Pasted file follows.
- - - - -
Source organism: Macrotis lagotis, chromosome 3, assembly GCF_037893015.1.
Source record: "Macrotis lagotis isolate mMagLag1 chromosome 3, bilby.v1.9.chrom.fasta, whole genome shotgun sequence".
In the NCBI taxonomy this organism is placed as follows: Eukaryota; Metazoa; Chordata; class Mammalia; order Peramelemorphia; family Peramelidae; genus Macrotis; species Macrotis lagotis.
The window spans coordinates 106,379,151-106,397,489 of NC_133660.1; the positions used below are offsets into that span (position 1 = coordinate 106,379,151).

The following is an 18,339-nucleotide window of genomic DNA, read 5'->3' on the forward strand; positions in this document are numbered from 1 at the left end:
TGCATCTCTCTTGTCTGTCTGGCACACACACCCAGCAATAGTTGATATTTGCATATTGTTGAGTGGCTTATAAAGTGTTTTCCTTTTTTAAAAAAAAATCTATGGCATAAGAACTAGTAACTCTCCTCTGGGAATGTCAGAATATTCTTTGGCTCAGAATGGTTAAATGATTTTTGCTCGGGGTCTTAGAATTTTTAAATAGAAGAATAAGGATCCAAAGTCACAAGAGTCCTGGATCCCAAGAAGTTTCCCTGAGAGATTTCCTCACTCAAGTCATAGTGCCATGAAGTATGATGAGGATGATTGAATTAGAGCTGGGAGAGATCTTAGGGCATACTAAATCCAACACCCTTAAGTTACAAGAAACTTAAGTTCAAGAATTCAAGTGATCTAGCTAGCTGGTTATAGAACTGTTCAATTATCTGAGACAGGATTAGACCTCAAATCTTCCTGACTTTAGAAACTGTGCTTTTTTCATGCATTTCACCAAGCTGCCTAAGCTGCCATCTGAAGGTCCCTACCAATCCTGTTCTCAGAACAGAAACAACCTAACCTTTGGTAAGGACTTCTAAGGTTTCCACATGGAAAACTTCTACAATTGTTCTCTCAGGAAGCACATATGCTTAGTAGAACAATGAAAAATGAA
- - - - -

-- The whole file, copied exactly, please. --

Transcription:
Source organism: Macrotis lagotis, chromosome 3, assembly GCF_037893015.1.
Source record: "Macrotis lagotis isolate mMagLag1 chromosome 3, bilby.v1.9.chrom.fasta, whole genome shotgun sequence".
In the NCBI taxonomy this organism is placed as follows: Eukaryota; Metazoa; Chordata; class Mammalia; order Peramelemorphia; family Peramelidae; genus Macrotis; species Macrotis lagotis.
The window spans coordinates 106,379,151-106,397,489 of NC_133660.1; the positions used below are offsets into that span (position 1 = coordinate 106,379,151).

The following is an 18,339-nucleotide window of genomic DNA, read 5'->3' on the forward strand; positions in this document are numbered from 1 at the left end:
TGCATCTCTCTTGTCTGTCTGGCACACACACCCAGCAATAGTTGATATTTGCATATTGTTGAGTGGCTTATAAAGTGTTTTCCTTTTTTAAAAAAAAATCTATGGCATAAGAACTAGTAACTCTCCTCTGGGAATGTCAGAATATTCTTTGGCTCAGAATGGTTAAATGATTTTTGCTCGGGGTCTTAGAATTTTTAAATAGAAGAATAAGGATCCAAAGTCACAAGAGTCCTGGATCCCAAGAAGTTTCCCTGAGAGATTTCCTCACTCAAGTCATAGTGCCATGAAGTATGATGAGGATGATTGAATTAGAGCTGGGAGAGATCTTAGGGCATACTAAATCCAACACCCTTAAGTTACAAGAAACTTAAGTTCAAGAATTCAAGTGATCTAGCTAGCTGGTTATAGAACTGTTCAATTATCTGAGACAGGATTAGACCTCAAATCTTCCTGACTTTAGAAACTGTGCTTTTTTCATGCATTTCACCAAGCTGCCTAAGCTGCCATCTGAAGGTCCCTACCAATCCTGTTCTCAGAACAGAAACAACCTAACCTTTGGTAAGGACTTCTAAGGTTTCCACATGGAAAACTTCTACAATTGTTCTCTCAGGAAGCACATATGCTTAGTAGAACAATGAAAAATGAA